When Will Diaa Hadid Write About Polygamy In Palestinian Arab Society?
Aussie Dave wrote this morning about the New York Times’ coverage of the Hamas commander who was murdered because of the belief, whether true or not, that he was gay. When I read the same article, something entirely different jumped out at me:
Mr. Ishtiwi . . . is survived by two wives and three children. . . . In his next meeting with relatives, on March 1, Mr. Ishtiwi told his brother Hussam that he had been tortured since his fourth day in detention. Six weeks later, when his wives visited, they sneaked out a note, of which Human Rights Watch shared a photograph. “They nearly killed me,” it says. “I confessed to things I have never done in my life.”
It’s not the first time that I’ve noticed a casual reference to polygamy in Diaa Hadid‘s writing. In January Hadid caused a stir with some faulty reporting on evictions in Jerusalem. Her reporting was problematic enough that it warranted an editor’s note to discuss all of its mistakes. But there was another passage that seems to have gone largely unnoticed:
Nazira Maswadi’s new landlord is trying to kick her out based on a claim that her estranged husband, Tawfiq, the original lessee, is dead. “He’s not dead,” she insisted. “He has 10 children with me. If he died, they would have to bury him.”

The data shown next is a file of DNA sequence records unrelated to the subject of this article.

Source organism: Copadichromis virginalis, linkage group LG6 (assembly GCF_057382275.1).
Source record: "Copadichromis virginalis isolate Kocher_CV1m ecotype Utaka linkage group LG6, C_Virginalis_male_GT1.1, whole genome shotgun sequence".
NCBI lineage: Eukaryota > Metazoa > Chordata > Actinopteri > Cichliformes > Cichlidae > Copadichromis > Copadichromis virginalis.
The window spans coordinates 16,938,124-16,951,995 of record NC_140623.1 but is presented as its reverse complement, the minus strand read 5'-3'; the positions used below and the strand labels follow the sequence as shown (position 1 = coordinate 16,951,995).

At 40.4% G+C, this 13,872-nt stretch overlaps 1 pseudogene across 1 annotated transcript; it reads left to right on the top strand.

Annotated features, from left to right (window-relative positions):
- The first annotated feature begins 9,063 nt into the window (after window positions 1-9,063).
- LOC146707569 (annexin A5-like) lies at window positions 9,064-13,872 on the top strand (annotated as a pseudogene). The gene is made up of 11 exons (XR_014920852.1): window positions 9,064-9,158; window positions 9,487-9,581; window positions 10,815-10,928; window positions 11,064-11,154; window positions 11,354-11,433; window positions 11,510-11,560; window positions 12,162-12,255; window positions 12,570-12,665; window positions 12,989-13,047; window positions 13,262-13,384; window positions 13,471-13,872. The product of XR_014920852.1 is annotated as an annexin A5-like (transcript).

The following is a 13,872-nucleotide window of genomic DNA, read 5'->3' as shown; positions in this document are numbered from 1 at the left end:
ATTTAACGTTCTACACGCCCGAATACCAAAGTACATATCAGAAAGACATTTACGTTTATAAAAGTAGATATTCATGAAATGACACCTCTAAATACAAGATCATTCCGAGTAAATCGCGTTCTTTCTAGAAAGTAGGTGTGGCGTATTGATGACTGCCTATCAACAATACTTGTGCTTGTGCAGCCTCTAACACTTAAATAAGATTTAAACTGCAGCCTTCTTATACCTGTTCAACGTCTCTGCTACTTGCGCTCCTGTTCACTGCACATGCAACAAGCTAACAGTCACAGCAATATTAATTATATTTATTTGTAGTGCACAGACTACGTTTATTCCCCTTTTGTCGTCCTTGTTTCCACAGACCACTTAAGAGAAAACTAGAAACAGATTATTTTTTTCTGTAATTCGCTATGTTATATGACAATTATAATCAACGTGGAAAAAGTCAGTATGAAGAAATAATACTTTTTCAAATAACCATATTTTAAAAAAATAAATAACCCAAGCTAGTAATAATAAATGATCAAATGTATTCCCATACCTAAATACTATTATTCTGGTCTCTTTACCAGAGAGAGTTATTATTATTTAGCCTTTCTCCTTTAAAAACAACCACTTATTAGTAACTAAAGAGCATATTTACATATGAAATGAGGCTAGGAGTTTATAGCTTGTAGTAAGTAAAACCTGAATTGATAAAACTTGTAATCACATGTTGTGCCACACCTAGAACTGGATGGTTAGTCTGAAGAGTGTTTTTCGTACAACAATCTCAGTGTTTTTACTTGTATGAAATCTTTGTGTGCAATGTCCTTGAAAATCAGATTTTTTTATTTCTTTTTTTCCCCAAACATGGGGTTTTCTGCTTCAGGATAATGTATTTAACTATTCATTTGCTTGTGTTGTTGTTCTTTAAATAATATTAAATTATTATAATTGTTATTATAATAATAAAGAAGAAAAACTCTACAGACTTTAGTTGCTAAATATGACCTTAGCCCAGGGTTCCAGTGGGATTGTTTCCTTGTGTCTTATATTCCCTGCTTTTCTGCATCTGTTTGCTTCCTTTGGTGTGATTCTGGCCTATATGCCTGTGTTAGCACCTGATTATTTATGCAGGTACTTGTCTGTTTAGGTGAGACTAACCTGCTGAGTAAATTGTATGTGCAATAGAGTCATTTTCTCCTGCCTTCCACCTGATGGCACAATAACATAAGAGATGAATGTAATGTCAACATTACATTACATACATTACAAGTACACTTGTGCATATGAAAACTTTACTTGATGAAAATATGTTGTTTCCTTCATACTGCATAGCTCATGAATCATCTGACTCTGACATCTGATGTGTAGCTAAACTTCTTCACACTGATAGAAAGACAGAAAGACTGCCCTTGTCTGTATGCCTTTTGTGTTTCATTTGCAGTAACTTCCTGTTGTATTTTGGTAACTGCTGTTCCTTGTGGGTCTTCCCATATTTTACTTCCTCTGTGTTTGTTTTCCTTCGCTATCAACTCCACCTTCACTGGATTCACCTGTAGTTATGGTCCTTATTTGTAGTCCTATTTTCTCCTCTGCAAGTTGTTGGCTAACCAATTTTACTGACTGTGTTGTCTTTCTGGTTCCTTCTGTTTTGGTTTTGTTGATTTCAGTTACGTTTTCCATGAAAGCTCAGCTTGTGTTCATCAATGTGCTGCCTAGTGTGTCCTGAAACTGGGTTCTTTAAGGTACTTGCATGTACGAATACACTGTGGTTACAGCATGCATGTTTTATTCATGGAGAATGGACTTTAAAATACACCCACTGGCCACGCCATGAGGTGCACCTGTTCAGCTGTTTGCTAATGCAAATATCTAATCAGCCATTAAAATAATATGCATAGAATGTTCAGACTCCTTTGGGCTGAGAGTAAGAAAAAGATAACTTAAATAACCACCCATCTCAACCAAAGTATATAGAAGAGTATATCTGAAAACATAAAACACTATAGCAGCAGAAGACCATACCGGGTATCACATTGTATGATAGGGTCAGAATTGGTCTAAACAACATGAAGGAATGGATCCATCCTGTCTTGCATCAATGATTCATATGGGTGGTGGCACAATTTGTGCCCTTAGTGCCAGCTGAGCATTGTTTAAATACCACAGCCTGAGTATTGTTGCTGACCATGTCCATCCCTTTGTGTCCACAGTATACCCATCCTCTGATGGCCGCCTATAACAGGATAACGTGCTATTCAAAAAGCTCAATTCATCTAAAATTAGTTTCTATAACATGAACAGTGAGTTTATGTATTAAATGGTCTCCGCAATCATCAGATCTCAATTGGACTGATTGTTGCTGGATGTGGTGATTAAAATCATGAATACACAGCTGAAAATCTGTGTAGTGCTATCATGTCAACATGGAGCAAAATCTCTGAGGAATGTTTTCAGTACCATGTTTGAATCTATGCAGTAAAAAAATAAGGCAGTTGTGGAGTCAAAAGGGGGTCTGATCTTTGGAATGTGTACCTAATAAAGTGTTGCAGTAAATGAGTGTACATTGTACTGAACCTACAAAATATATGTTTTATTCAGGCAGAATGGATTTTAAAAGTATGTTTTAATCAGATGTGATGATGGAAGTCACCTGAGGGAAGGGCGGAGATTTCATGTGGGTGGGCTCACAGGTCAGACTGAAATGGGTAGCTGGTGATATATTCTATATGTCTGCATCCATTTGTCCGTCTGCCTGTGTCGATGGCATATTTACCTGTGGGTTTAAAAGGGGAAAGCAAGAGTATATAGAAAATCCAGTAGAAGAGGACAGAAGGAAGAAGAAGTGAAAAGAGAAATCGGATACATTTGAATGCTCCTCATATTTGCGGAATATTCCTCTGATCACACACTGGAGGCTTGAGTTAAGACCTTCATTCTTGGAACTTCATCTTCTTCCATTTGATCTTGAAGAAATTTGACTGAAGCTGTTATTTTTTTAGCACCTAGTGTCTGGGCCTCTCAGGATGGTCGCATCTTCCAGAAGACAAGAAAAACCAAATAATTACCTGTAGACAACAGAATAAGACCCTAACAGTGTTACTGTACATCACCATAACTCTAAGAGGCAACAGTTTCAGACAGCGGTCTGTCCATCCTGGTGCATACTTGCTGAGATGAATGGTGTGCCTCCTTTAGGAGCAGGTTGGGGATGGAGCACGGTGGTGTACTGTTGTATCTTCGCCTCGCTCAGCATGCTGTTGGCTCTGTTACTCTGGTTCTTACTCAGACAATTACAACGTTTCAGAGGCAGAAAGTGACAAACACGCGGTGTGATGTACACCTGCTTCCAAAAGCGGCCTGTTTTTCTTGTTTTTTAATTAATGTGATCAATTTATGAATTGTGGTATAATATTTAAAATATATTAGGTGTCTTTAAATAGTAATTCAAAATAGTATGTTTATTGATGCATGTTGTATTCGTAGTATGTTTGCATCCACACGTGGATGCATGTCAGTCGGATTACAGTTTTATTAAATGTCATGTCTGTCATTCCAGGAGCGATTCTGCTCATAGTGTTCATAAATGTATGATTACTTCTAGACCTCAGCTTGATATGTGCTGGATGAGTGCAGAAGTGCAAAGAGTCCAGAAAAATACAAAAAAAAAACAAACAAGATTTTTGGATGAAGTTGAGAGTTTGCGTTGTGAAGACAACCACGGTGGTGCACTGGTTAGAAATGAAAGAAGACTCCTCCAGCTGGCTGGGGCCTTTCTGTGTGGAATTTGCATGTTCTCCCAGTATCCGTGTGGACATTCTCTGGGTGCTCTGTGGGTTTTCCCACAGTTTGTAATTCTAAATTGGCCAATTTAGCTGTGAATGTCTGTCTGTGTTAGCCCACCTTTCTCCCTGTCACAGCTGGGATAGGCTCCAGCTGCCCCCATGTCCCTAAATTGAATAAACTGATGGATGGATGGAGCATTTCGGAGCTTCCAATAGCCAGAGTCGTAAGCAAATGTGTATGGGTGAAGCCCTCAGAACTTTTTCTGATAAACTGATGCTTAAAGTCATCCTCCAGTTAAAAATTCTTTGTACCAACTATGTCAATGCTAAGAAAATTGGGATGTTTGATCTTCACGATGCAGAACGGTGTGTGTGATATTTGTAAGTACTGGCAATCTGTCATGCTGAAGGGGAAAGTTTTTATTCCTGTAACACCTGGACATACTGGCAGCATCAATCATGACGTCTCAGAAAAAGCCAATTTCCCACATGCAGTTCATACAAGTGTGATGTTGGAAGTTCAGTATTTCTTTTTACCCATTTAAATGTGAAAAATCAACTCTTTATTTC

Mr. Maswadi, reached by phone on Wednesday, confirmed he is alive, but acknowledged he now lives mostly with his third wife in the Shuafat refugee camp, which itself could threaten his family’s occupancy of the Old City apartment.
Ms. Maswadi’s husband, it is reported, is “estranged.” Not divorced. Yet the man has not one, but two other wives (at least!).
In both cases, Hadid seems oblivious of her own writing.
In November of 2014, the Times’ public editor Margaret Sullivan recommended that the Times “strengthen the coverage of Palestinians. They are more than just victims, and their beliefs and governance deserve coverage and scrutiny. . . . What is Palestinian daily life like?”
Hadid appears to have been hired in response to this recommendation. Her reporting, however, raises, but does not answer, many question about polygamy in Palestinian Arab society. Is it common? Is it accepted? Is it legal? Hadid doesn’t tell us.
Al-Monitor, however, did report in March of 2015 that polygamy was “easy to find in all of Gaza’s social strata, be they rich, poor or even middle class,” and that “according to the Palestinian personal status law, a man may marry up to four women.” (The link they use as a citation for the law is no longer working.) Al-Monitor’s entire report is well-worth reading. The Times should provide at least a brief discussion of these issues, instead of mentioning polygamy in passing as if it were a totally normal occurrence.